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Comic for February 20, 2019

Dilbert - February 21, 2019 - 12:59am
Categories: Geek

Nasty code-execution bug in WinRAR threatened millions of users for 14 years

Ars Technica - 36 min 49 sec ago

Enlarge / Evert (credit: iStock / Getty Images)

WinRAR, a Windows file compression program with 500 million users worldwide, recently fixed a 14-year-old vulnerability that made it possible for attackers to execute malicious code when targets opened a booby-trapped file.

The vulnerability was the result of an absolute path traversal flaw that resided in UNACEV2.DLL, a third-party code library that hasn’t been updated since 2005. The traversal made it possible for archive files to extract to a folder of the archive creator’s choosing, rather than the folder chosen by the person using the program. Because the third-party library doesn’t make use of exploit mitigations such as address space layout randomization, there was little preventing exploits.

Researchers from Check Point Software, the security firm that discovered the vulnerability, initially had trouble figuring out how to exploit the vulnerability in a way that executed code of their choosing. The most obvious path—to have an executable file extracted to the Windows startup folder where it would run on the next reboot—required WinRAR to run with higher privileges or integrity levels than it gets by default.

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With the best air pressure sensor ever on Mars, scientists find a mystery

Ars Technica - 1 hour 23 min ago

Enlarge / An artist's image of InSight on the surface of Mars, showing the location of its weather sensors. (credit: NASA)

There's a new meteorologist on Mars. Although NASA's InSight spacecraft landed on the red planet late in 2018 to measure the planet's geology—primarily by listening for Mars quakes—it also brought some sophisticated meteorology equipment with it.

The space agency has set up a website to share that information, which includes not only daily high and low temperatures, but unprecedented hourly data on wind speed, direction, and air pressure for InSight's location near the equator in Elysium Planitia. "We thought it was something that people might have some fun with," Cornell University's Don Banfield, who leads InSight's weather science, told Ars.

Other spacecraft have brought comparable temperature and wind sensors to Mars before, but none have carried such a precise air pressure sensor. The new sensor is 10 times more sensitive than any previous instrument because InSight needs to detect slight movements in the Martian ground, and from such movements infer details about the red planet's interior. For this, weather matters.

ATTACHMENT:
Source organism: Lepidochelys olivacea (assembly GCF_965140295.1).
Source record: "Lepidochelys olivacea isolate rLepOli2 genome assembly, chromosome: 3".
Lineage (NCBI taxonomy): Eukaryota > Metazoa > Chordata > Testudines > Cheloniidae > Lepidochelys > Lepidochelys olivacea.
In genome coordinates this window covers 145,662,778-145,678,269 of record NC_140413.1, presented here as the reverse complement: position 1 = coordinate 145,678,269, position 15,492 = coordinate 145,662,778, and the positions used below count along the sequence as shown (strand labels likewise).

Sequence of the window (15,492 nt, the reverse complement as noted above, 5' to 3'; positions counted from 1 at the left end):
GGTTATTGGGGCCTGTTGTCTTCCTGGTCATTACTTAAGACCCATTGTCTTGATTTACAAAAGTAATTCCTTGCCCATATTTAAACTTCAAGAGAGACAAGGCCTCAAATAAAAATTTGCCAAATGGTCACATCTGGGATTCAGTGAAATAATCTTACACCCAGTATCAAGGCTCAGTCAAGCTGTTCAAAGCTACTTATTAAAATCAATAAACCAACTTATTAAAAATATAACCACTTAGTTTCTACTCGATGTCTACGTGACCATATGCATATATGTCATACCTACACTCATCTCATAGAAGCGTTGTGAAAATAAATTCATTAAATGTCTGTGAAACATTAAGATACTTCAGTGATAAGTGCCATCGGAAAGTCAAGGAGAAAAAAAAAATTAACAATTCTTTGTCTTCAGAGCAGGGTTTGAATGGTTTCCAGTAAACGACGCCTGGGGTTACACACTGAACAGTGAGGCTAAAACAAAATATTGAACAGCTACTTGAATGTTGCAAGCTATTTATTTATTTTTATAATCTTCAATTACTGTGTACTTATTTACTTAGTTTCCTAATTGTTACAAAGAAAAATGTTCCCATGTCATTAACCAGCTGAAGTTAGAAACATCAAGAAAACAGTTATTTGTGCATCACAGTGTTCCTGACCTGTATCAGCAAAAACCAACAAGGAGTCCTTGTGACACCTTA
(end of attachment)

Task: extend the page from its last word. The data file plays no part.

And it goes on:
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UK 4G 'slower than most of EU when busy'

BBC Technology News - 1 hour 31 min ago
In a table of 77 countries, the UK ranked 35th for download speeds, a report finds.

Happy Death Day 2 U, Russian Doll give us time loops with a multiverse twist

Ars Technica - 1 hour 41 min ago

Enlarge / (left) Natasha Lyonne as Nadia Vulvokov in Russian Doll. (right) Jessica Rothe as Theresa "Tree" Gelbman in Happy Death Day 2 U. Both women find themselves caught in a time loop where they die over and over on their birthday. (credit: Netflix/Blumhouse Productions)

The time loop is pretty much a classic science fiction trope, thanks in large part to the enormous success of the 1993 film Groundhog Day. It's been used so often, in fact, that it's challenging to come up with a fresh take. But the Netflix series Russian Doll and the new film Happy Death Day 2 U manage to do just that, giving us time loops with a multiverse twist.

Wikipedia has amassed an impressive list of films featuring time loops: 49 so far, and that's not counting TV shows, like The X-Files episode "Monday" (in turn referenced on a Buffy the Vampire episode, "Life Serial"). The earliest film dates back to 1933: Turn Back the Clock, in which a tobacconist named Joe is killed in a hit-and-run and wakes up 20 years earlier. But it's not a true time loop tale, having more in common with It's a Wonderful Life.

A 1987 Russian film, Zerkalo dlya geroya (Mirror for a Hero), does have a lot of the key elements in place. But the real original source material is probably Richard A. Lupoff's 1973 short story, "12:01 PM," adapted into an Oscar-nominated short film in 1990 and a full-length feature in 1993—the same year Groundhog Day came out. (Lupoff definitely noticed the similarities and considered suing for plagiarism, but eventually dropped the idea.) It's pretty much been a sci-fi mainstay ever since.

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